I have an “Oh No!” file. The “Oh No!” file is filled with psychological reports from my peers that are filled with procedural and ethical errors. This blog focuses on standards of practice. We’re all human, and I’ve made my fair share of mistakes. But the goal for the Court should be excellence.

The typical role of a forensic psychologist is to provide information to the trier of fact 1. The expectation is that the forensic psychologist will provide relevant impartial testimony that meets the requirements of an expert. The minimal legal test is that the expert provides testimony that meets the Frye or Daubert standard, depending on the state. In other words, the expert must provide testimony that is based on scientific methods that are sufficiently established and generally accepted (Frye 2), and more recently FRE 702 3 (Daubert) which specifies:

(a) The expert’s scientific, technical, or other specialized knowledge will help the trier of fact to understand the evidence or to determine a fact in issue;

(b) The testimony is based on sufficient facts or data;

(c) The testimony is the product of reliable principles and methods; and

(d) The expert has reliably applied the principles and methods to the facts of the case.

The standard may seem straight forward, but it is not. Specifically, who determines what is “sufficiently established and generally accepted?” Or the criteria for “reliable principles and methods?” I’ve read many reports that provide factual background and case information, only to end with an expert opinion that rests on nothing more than one’s speculation or opinion without any scientific or technical reference or foundation of reliable principle and methods. All too often the “expert” provides a clinical opinion based on “years of experience” or even worse, the ipse dixit position of “because I said so.”

Most attorneys have limited knowledge of psychology, let alone forensic psychology. Where should an attorney turn when faced with a forensic report containing wafer thin opinions and specious conclusions? The answer: psychological standards of practice. Standards of practice provide reliable, established and accepted methods and principles for various aspects of psychology proposed by a cadre of experienced psychological experts.

I’ve listed various standards of psychological practice below. The list is not exhaustive, and begins with ethics for psychologists, followed by forensic psychological practices. For a dizzying list of professional ethics and standards of forensic and clinical practice for psychologists, psychiatrists, social workers, professional counselors and marriage and family therapists, see the exhaustive website maintained by Dr. Kenneth Pope at

  1. American Psychological Association: Record Keeping Guidelines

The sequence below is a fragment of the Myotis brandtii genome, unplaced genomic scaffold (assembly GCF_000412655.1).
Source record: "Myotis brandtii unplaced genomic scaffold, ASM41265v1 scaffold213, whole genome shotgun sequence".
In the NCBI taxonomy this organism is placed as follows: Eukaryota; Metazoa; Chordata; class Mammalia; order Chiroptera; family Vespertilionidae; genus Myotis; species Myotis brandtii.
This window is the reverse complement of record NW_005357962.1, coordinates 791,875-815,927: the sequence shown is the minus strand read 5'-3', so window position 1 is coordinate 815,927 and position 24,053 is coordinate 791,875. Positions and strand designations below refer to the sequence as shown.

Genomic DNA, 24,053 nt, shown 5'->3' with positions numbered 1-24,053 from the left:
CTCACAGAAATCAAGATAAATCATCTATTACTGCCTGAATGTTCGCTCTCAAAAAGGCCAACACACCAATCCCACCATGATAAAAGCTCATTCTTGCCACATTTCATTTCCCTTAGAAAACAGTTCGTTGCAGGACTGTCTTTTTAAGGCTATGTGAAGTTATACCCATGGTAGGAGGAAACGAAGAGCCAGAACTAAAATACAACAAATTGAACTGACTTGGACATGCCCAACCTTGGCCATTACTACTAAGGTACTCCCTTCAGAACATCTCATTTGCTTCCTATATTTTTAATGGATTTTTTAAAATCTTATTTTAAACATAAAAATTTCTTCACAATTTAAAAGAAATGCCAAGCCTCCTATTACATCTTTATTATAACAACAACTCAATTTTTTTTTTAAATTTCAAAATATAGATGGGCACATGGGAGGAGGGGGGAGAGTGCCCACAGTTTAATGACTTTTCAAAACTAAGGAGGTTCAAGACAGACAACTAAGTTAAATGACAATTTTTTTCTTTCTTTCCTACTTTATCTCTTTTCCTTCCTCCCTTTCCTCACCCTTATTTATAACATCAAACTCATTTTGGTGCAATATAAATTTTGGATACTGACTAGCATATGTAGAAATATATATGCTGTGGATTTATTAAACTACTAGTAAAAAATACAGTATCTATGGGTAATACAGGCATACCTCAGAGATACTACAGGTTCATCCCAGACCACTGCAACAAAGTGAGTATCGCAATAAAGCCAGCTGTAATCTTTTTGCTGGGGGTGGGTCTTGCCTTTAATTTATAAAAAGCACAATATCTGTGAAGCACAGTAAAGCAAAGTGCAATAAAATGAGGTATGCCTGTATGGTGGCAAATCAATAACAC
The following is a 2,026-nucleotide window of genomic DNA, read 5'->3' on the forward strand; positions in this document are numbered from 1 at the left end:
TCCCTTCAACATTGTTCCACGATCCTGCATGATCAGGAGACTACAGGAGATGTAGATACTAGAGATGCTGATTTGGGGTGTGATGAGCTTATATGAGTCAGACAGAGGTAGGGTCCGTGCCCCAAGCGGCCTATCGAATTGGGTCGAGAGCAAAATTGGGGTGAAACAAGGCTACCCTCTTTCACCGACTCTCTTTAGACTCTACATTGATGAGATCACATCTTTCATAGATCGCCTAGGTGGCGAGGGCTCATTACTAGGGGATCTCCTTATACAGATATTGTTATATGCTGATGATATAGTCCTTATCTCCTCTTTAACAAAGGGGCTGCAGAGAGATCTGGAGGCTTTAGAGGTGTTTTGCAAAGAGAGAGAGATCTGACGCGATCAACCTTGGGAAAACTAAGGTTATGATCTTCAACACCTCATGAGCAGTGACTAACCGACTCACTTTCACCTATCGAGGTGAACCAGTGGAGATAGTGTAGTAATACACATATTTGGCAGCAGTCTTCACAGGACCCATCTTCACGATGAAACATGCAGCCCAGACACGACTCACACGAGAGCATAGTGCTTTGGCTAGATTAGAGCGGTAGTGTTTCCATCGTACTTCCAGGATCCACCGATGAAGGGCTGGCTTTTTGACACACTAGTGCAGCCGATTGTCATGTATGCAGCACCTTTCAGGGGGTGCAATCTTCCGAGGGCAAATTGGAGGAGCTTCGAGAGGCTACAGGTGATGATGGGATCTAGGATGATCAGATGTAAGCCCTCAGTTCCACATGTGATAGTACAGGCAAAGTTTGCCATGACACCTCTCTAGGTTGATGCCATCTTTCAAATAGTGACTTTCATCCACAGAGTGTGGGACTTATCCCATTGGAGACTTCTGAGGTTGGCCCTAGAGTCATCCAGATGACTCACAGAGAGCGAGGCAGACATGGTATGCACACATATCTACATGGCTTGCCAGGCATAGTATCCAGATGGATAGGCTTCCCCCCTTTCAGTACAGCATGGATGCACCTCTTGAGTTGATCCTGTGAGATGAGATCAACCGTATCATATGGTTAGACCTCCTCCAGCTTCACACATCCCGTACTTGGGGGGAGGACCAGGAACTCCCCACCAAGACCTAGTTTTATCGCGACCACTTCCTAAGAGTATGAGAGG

2. American Psychological Association: Specialty Guidelines for Forensic Psychology
  3. American Psychological Association: Rights and Responsibilities of Test Takers: Guidelines and Expectations
  4. American Psychological Association Guidelines: for Child Custody Evaluations in Family Law Proceedings 
  5. Association of Family and Conciliation Courts: Model Standards of Practice for Child Custody Evaluation
  6. Association of Family and Conciliations Courts: Guideline for Brief Focused Assessment
  7. American Academy of Matrimonial Lawyers: Child Custody Evaluation Standards
  8. Association of Family and Conciliation Courts: Guidelines for Examining Intimate Partner Violence
  9. American Professional Society on the Abuse of Children: Position Paper on Allegations of Child Maltreatment and Intimate Partner Violence in Divorce/Parental Relationship Dissolution

When reviewing a forensic psychological evaluation, check to see if the opinions flow directly from the fact pattern and relevant research. It’s unfortunately common to find the content of an evaluation emphasizing history, mental status and test results without linking the data, the referral question and the expert’s opinion. It is a rare report that cites any relevant research, which, in turn, omits the “scientific or technical” knowledge forming the basis of the expert’s testimony. Finally, review the content and structure of the psychological report to determine which, if any, standards of practice were followed.

It isn’t unusual for a busy attorney to lack the time or knowledge to review adequately review a psychological report for these factors. Depending on the significance of an evaluation for one’s case and the financial means of the client, retaining an expert to review the work product of the evaluating psychologist may be a wise investment.


1 There are exceptions, such as when an attorney retains a forensic psychologist for consultation or to evaluated a client without the knowledge of opposing counsel.

2 Frye v. United States293 F. 1013 (D.C. Cir. 1923).

3 Federal Rules of Evidence, The Committee on the Judiciary, House of Representative, USGPO (2014).